When you walk outside this time of the year, the heat and humidity are almost unbearable. At times you can hardly breathe. Imagine you are a plant in your landscape. You can’t just go inside and cool off. Instead, you have to stand there and take the heat day after day, night after night.
It is at this time of the year that we can see clearly which plants are well-adapted to our area and which won’t make it. Other than tropical plants, which we all know have problems with freezing temperatures, it is often the late-summer heat rather than the cold of winter that takes its toll here. If daytime highs in the 90s weren’t bad enough (and they certainly are a problem), it is the nighttime temperatures in the mid- to upper 70s that also give plants a particularly hard time.
Although plants don’t actually sleep, cooler night temperatures allow their metabolisms to slow down so they can kind of catch their breath, so to speak. When night temperatures stay very warm, plants’ metabolic rate tends to stay high, burning energy and using up food the plant has created. Tropical plants are well adapted to this situation, and for them it’s not a problem. But plants from cooler climates rely on the cooler nights. When nights stay warm, these plants become weak because they use up their food too quickly. The food I’m referring to is the food created by the plant for itself through photosynthesis, not fertilizer.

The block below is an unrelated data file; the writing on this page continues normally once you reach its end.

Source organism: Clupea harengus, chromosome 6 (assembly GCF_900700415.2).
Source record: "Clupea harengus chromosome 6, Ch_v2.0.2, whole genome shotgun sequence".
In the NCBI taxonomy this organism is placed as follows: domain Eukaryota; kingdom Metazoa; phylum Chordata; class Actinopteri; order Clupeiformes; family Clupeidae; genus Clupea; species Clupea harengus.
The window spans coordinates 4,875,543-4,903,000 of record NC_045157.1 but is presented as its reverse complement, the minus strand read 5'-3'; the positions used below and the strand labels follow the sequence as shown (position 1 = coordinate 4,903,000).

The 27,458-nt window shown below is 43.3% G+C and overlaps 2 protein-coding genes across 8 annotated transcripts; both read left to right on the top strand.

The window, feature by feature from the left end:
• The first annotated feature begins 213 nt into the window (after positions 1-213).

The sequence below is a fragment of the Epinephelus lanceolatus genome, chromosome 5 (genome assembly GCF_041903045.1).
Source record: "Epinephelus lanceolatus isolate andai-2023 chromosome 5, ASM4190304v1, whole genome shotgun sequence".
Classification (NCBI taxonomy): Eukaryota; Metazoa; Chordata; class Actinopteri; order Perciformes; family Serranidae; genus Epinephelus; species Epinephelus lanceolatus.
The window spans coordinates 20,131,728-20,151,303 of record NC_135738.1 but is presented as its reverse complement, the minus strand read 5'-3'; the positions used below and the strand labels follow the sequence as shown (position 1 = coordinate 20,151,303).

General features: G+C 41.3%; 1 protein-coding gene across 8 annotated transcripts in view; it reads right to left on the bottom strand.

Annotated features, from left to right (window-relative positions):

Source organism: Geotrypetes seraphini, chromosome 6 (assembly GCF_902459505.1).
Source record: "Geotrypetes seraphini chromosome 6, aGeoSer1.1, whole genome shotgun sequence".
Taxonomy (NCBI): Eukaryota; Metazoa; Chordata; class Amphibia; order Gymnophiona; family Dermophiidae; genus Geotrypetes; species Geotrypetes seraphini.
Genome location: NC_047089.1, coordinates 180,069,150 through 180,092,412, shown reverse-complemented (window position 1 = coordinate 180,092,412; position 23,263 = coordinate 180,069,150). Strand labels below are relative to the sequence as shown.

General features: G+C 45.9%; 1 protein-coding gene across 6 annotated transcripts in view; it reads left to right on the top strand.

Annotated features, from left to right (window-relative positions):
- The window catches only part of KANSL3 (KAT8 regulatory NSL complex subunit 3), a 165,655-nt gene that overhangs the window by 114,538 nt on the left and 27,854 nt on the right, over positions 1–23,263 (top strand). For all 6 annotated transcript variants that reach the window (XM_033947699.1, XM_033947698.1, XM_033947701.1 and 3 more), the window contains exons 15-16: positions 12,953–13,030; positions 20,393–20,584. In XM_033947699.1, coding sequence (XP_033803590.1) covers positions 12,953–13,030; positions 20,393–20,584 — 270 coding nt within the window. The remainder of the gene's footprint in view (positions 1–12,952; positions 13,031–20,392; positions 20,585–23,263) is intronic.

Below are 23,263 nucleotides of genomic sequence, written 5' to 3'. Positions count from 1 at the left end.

Add to this situation high humidity and frequent rain showers, and you have the ideal conditions for weakened, stressed-out plants to be attacked by a variety of insects and diseases – particularly crown and root rots that are so often fatal. These intense environmental and pest pressures mean that only those plants that are well-adapted to our summer conditions stand a good chance of surviving and thriving here.
Many attractive and useful plants that are considered reliable and even easy to grow in other parts of the country will not thrive here. When we choose hardy trees, shrubs, ground covers, lawn grasses and perennials for our landscapes, we must primarily keep in mind the temperatures they will be subjected to during our summers.
It doesn’t impress me in the least to read that a plant is hardy down to minus 10 degrees. It doesn’t get that cold here. Show me something that tolerates five months of hot, humid days and sultry nights. If they can’t take the summer heat, they are questionable for use here.
August is a good time to walk around the landscape with a critical eye to how things are going. Even tried and true plants that are reliable here may not look their best this time of the year, so don’t be too critical. In particular, look at any new or unusual plants you’re trying out.
Unfortunately, even well-adapted plants may do poorly this time of year if they are newly planted shrubs and trees going through their first summer in the ground. Watering properly is critical. Overwatering can be fatal. It is better to slightly under-water, waiting for the plants to express slight drought stress before irrigating, than to water too much and too often.